In Coles v Ministry of Defence  EAT 0403/14, the Employment Appeal Tribunal (EAT) ruled that the right of agency workers (under regulation 13 of the Agency Workers Regulations 2010) to be informed of any permanent vacancies in the hirer’s organisation refers only to “information” about available vacancies. Agency workers do not have the right to any special treatment when applying for job vacancies.
With effect from 26 May 2015, the Small Business, Enterprise and Employment Act 2015 has rendered exclusivity clauses in zero-hours contracts unenforceable. Employees engaged on zero-hours contracts cannot lawfully be prevented from working elsewhere.
Deductions from wages
Where there has been a series of unlawful deductions from an employee’s wages, the employee can, within certain limits, bring a complaint covering all the deductions, so long as the claim is lodged within three months of the latest deduction. The Deductions from Wages (Limitation) Regulations 2014, which took effect in respect of claims brought after 1 July 2015, provide for a limit on backdated claims for deductions from wages of two years prior to the date of the claim being lodged (with limited exceptions).
This followed the controversial decision of the EAT in Bear Scotland Ltd and ors v Fulton and ors  UKEAT 0047, in which the EAT ruled (in cases concerning holiday pay) that where there has been a gap of more than three months between any two deductions, a backdated claim for any deductions that occurred before the three-month gap will be out-of-time, ie the employee will not be able to claim compensation in respect of such earlier deductions.
With effect from 26 May 2015, the maximum penalty of £20,000 for failing to pay the National Minimum Wage can apply in respect of each underpaid worker rather than being the total penalty irrespective of the number of employees who were underpaid.
Working time and holidays
In Federación de Servicios Privados del sindicato Comisiones Obreras v Tyco Integrated Security SL and anor  CJEU C 266/14, the CJEU ruled that time spent by mobile workers who have no fixed place of work travelling between their homes and their first and last customers of the day must be counted towards the 48-hour week. Such time cannot be classed as rest periods.
In Plumb v Duncan Print Group Ltd EAT 0071/15, the EAT ruled that, in light of EU law and the case law of the CJEU, an employee’s holiday leave that has been carried over as a result of sickness absence must be taken within a period of (at most) 18 months from the end of the holiday year in which the leave accrued — otherwise it is lost. The law does not require employers to allow carry-over without limit.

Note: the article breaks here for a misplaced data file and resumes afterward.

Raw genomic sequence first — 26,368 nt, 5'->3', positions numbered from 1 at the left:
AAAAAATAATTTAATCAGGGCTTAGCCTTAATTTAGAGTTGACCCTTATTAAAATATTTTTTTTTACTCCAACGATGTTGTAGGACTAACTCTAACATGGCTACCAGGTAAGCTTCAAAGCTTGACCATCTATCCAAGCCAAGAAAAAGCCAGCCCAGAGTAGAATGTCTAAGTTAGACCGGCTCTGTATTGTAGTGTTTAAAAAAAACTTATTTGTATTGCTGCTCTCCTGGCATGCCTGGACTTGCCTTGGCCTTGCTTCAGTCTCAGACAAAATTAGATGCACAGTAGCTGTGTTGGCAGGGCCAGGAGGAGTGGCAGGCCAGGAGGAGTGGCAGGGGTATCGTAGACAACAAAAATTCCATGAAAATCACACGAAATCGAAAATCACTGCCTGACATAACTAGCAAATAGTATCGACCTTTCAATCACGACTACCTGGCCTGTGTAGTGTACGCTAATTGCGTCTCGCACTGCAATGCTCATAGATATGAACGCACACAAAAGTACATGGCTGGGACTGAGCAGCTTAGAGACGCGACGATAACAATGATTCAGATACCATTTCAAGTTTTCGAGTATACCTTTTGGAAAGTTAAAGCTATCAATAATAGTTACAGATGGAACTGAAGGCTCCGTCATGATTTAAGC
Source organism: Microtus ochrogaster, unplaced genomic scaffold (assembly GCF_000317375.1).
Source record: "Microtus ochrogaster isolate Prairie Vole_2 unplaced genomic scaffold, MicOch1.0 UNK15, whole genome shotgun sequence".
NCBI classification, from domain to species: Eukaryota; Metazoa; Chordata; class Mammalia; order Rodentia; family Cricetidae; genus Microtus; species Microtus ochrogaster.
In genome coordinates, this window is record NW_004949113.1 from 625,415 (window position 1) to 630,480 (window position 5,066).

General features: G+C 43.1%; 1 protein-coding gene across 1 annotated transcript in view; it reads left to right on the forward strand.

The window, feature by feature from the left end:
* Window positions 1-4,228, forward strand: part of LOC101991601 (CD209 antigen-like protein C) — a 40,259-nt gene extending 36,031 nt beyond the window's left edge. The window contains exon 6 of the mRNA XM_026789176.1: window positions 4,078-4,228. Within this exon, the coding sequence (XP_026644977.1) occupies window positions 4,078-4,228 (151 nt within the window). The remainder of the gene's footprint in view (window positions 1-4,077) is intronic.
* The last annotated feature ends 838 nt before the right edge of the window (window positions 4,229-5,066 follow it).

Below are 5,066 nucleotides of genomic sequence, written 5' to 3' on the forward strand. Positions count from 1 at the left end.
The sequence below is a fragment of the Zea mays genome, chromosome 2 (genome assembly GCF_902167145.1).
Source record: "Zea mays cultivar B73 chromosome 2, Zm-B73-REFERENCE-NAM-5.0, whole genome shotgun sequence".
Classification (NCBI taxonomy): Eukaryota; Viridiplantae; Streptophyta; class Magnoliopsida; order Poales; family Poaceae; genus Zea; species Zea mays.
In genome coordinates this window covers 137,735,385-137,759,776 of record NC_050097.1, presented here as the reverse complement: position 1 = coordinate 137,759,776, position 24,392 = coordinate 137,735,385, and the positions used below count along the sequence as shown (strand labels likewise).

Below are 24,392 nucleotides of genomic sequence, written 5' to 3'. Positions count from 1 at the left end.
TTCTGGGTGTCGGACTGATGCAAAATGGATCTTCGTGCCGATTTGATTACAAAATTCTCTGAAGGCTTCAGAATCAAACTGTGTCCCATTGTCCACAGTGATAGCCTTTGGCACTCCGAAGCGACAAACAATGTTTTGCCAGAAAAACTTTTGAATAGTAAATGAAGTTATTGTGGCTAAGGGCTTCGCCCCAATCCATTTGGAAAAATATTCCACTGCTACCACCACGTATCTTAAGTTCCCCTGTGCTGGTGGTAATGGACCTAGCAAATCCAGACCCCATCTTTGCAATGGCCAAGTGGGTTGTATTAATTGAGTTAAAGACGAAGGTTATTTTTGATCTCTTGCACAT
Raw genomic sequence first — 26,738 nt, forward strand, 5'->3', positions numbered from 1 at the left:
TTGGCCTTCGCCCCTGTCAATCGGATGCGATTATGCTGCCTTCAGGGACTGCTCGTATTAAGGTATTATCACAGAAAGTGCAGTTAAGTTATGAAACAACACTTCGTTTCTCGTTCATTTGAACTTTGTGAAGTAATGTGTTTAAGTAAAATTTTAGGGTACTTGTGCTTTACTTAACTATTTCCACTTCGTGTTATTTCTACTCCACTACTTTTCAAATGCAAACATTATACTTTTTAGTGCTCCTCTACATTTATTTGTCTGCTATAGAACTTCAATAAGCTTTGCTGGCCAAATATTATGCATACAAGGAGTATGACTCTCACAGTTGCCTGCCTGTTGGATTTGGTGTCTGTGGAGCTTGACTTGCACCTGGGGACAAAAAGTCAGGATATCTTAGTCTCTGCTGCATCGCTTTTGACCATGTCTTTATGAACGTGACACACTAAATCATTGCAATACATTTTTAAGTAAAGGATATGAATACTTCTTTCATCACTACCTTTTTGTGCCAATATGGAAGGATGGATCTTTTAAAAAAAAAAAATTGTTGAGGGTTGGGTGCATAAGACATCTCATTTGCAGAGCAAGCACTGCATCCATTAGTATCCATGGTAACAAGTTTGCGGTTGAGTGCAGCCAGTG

As from 10 March 2015, it is not permitted for an employer to force a job applicant, as a condition of employment, to utilise his or her right to make a subject access request under the Data Protection Act 1998 to obtain and provide a copy of his or her criminal record. To do so is a criminal offence that can lead to an unlimited fine. Where an employer needs to check whether an individual has any criminal convictions in order to protect its business or its customers or clients, it should seek disclosure through the Disclosure and Barring Service (DBS) or (in Scotland) Disclosure Scotland.
There is an exception to the ban on enforced subject access requests where an individual’s criminal record is required by law or where its disclosure is justified in the public interest.
The CJEU issued an important ruling as regards the interpretation of s.188 of the Trade Union and Labour Relations (Consolidation) Act 1992. This section states that the duty to consult representatives in the event of proposed redundancies arises where the employer proposes to dismiss as redundant 20 or more employees at one establishment within a period of 90 days. In USDAW and anor v WW Realisation 1 Ltd and ors ECJ Case C-801/14 — popularly known as the “Woolworths case” — the CJEU ruled that an “establishment” for the purposes of collective consultation under the EU Collective Redundancies Directive is the entity to which an employee is assigned. In most cases, this will mean the individual workplace (for example, office, shop or factory) rather than the business as a whole. Thus, where any single establishment employs fewer than 20 employees, collective consultation over proposed redundancies will not be required in respect of those employees.
Some of the legislative developments in 2015 have been of great importance and there is no reason to doubt that next year will produce further significant developments, to which we will all, no doubt, look forward!
Source: Croner-i, 25 November 2015